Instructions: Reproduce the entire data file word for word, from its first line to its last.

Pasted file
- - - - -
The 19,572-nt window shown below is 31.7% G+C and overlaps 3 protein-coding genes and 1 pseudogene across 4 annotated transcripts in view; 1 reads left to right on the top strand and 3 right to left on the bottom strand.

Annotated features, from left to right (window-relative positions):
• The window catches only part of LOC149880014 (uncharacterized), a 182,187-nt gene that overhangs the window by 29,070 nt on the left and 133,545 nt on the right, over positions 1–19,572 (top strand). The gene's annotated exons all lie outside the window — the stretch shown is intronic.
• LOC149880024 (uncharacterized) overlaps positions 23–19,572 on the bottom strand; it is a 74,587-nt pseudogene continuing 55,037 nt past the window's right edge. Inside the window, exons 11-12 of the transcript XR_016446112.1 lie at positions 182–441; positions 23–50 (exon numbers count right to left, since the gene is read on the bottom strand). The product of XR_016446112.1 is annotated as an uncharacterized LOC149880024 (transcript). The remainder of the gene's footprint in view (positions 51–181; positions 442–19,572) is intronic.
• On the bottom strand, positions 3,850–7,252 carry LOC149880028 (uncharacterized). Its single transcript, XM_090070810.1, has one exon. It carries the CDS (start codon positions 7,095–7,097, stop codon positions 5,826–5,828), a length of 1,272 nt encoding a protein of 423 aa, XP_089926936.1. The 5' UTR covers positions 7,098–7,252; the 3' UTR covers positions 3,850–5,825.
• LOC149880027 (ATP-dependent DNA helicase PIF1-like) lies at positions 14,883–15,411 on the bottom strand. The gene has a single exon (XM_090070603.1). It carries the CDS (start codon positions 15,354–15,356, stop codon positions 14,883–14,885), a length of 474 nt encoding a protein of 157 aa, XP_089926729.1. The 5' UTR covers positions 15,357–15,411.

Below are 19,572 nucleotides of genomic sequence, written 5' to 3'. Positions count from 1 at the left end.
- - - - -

The 19,572-nt window shown below is 31.7% G+C and overlaps 3 protein-coding genes and 1 pseudogene across 4 annotated transcripts in view; 1 reads left to right on the top strand and 3 right to left on the bottom strand.

Annotated features, from left to right (window-relative positions):
• The window catches only part of LOC149880014 (uncharacterized), a 182,187-nt gene that overhangs the window by 29,070 nt on the left and 133,545 nt on the right, over positions 1–19,572 (top strand). The gene's annotated exons all lie outside the window — the stretch shown is intronic.
• LOC149880024 (uncharacterized) overlaps positions 23–19,572 on the bottom strand; it is a 74,587-nt pseudogene continuing 55,037 nt past the window's right edge. Inside the window, exons 11-12 of the transcript XR_016446112.1 lie at positions 182–441; positions 23–50 (exon numbers count right to left, since the gene is read on the bottom strand). The product of XR_016446112.1 is annotated as an uncharacterized LOC149880024 (transcript). The remainder of the gene's footprint in view (positions 51–181; positions 442–19,572) is intronic.
• On the bottom strand, positions 3,850–7,252 carry LOC149880028 (uncharacterized). Its single transcript, XM_090070810.1, has one exon. It carries the CDS (start codon positions 7,095–7,097, stop codon positions 5,826–5,828), a length of 1,272 nt encoding a protein of 423 aa, XP_089926936.1. The 5' UTR covers positions 7,098–7,252; the 3' UTR covers positions 3,850–5,825.
• LOC149880027 (ATP-dependent DNA helicase PIF1-like) lies at positions 14,883–15,411 on the bottom strand. The gene has a single exon (XM_090070603.1). It carries the CDS (start codon positions 15,354–15,356, stop codon positions 14,883–14,885), a length of 474 nt encoding a protein of 157 aa, XP_089926729.1. The 5' UTR covers positions 15,357–15,411.

Below are 19,572 nucleotides of genomic sequence, written 5' to 3'. Positions count from 1 at the left end.